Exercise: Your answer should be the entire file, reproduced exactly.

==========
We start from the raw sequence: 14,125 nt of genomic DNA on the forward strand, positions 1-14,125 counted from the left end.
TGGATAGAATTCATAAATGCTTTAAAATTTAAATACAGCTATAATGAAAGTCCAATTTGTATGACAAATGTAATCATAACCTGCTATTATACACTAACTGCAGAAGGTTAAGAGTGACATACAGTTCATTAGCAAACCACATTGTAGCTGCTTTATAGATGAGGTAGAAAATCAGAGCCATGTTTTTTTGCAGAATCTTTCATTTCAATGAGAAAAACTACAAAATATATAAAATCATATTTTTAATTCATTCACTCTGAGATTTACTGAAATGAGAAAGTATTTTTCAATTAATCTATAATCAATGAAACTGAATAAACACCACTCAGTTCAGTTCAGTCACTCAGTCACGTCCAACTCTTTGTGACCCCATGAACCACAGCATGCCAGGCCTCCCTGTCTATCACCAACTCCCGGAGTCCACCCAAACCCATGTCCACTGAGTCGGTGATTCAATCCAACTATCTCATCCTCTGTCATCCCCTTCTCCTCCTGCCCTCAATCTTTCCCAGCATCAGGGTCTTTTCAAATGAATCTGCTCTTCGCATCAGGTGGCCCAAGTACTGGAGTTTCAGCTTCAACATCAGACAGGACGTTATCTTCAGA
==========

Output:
We start from the raw sequence: 14,125 nt of genomic DNA on the forward strand, positions 1-14,125 counted from the left end.
TGGATAGAATTCATAAATGCTTTAAAATTTAAATACAGCTATAATGAAAGTCCAATTTGTATGACAAATGTAATCATAACCTGCTATTATACACTAACTGCAGAAGGTTAAGAGTGACATACAGTTCATTAGCAAACCACATTGTAGCTGCTTTATAGATGAGGTAGAAAATCAGAGCCATGTTTTTTTGCAGAATCTTTCATTTCAATGAGAAAAACTACAAAATATATAAAATCATATTTTTAATTCATTCACTCTGAGATTTACTGAAATGAGAAAGTATTTTTCAATTAATCTATAATCAATGAAACTGAATAAACACCACTCAGTTCAGTTCAGTCACTCAGTCACGTCCAACTCTTTGTGACCCCATGAACCACAGCATGCCAGGCCTCCCTGTCTATCACCAACTCCCGGAGTCCACCCAAACCCATGTCCACTGAGTCGGTGATTCAATCCAACTATCTCATCCTCTGTCATCCCCTTCTCCTCCTGCCCTCAATCTTTCCCAGCATCAGGGTCTTTTCAAATGAATCTGCTCTTCGCATCAGGTGGCCCAAGTACTGGAGTTTCAGCTTCAACATCAGACAGGACGTTATCTTCAGA